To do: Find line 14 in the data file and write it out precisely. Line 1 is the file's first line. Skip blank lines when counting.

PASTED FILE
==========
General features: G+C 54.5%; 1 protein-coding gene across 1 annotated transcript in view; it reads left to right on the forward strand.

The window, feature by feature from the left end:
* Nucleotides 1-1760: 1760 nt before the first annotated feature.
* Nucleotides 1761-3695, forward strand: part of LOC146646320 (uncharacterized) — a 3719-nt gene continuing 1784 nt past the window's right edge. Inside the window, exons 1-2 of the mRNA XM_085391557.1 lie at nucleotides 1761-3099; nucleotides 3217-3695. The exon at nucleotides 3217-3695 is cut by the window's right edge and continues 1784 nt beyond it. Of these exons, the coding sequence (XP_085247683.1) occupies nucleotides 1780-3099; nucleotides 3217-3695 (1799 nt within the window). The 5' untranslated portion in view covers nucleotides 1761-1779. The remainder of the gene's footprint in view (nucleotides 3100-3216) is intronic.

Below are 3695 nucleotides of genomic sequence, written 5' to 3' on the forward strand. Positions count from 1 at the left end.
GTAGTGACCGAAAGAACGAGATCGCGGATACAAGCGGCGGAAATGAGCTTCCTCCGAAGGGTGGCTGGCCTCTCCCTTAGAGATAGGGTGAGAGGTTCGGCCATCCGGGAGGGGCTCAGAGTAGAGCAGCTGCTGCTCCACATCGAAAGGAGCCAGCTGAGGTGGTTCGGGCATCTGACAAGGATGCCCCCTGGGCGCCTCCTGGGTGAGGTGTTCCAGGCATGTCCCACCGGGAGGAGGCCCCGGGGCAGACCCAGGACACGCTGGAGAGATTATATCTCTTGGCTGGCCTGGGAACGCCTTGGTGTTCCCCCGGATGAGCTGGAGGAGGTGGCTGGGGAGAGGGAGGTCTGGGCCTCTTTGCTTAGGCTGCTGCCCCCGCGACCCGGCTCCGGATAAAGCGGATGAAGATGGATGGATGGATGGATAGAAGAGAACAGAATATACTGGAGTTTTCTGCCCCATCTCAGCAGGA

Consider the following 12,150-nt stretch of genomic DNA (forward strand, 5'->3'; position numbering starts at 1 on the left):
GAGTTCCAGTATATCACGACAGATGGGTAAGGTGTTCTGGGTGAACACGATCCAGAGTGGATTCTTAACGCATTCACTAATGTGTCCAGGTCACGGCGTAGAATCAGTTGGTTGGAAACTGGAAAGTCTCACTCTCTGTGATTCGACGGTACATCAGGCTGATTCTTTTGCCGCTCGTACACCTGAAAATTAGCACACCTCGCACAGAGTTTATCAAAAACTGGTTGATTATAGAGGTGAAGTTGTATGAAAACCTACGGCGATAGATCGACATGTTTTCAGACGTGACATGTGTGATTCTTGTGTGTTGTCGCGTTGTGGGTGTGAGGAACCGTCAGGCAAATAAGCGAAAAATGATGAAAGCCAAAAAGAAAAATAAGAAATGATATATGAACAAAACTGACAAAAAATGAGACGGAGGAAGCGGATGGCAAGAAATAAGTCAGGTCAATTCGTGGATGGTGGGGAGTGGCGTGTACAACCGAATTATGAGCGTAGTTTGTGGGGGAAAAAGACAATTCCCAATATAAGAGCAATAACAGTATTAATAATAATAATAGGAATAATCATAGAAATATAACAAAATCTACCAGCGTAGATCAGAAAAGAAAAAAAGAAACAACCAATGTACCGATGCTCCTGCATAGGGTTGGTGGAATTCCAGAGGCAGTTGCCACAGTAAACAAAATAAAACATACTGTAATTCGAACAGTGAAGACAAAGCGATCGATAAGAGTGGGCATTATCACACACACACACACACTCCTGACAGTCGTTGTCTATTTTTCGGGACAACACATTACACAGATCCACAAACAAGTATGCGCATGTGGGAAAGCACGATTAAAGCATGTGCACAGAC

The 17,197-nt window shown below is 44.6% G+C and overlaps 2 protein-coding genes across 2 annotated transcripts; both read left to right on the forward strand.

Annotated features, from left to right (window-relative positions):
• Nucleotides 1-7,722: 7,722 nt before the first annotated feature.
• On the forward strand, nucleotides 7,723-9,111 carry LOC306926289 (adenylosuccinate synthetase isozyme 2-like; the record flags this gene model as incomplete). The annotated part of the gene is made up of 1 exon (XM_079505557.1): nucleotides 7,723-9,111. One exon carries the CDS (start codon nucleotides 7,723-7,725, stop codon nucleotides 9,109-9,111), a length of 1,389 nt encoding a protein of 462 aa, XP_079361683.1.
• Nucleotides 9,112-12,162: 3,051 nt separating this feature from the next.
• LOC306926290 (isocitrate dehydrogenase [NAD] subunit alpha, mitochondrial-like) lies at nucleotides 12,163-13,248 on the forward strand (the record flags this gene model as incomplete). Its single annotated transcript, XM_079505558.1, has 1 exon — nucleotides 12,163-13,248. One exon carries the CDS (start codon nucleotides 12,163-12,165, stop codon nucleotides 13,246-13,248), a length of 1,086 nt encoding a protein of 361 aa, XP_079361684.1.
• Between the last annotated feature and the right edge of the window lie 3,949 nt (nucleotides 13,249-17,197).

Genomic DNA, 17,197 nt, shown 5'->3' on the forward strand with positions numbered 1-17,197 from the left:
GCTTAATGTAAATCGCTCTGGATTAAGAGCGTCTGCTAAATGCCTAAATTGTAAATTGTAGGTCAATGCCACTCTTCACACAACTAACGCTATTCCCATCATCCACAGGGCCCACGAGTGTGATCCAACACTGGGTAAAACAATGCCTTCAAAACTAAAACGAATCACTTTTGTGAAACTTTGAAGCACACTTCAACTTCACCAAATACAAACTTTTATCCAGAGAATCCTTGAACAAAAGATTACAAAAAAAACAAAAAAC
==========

• LOC306926290 (isocitrate dehydrogenase [NAD] subunit alpha, mitochondrial-like) lies at nucleotides 12,163-13,248 on the forward strand (the record flags this gene model as incomplete). Its single annotated transcript, XM_079505558.1, has 1 exon — nucleotides 12,163-13,248. One exon carries the CDS (start codon nucleotides 12,163-12,165, stop codon nucleotides 13,246-13,248), a length of 1,086 nt encoding a protein of 361 aa, XP_079361684.1.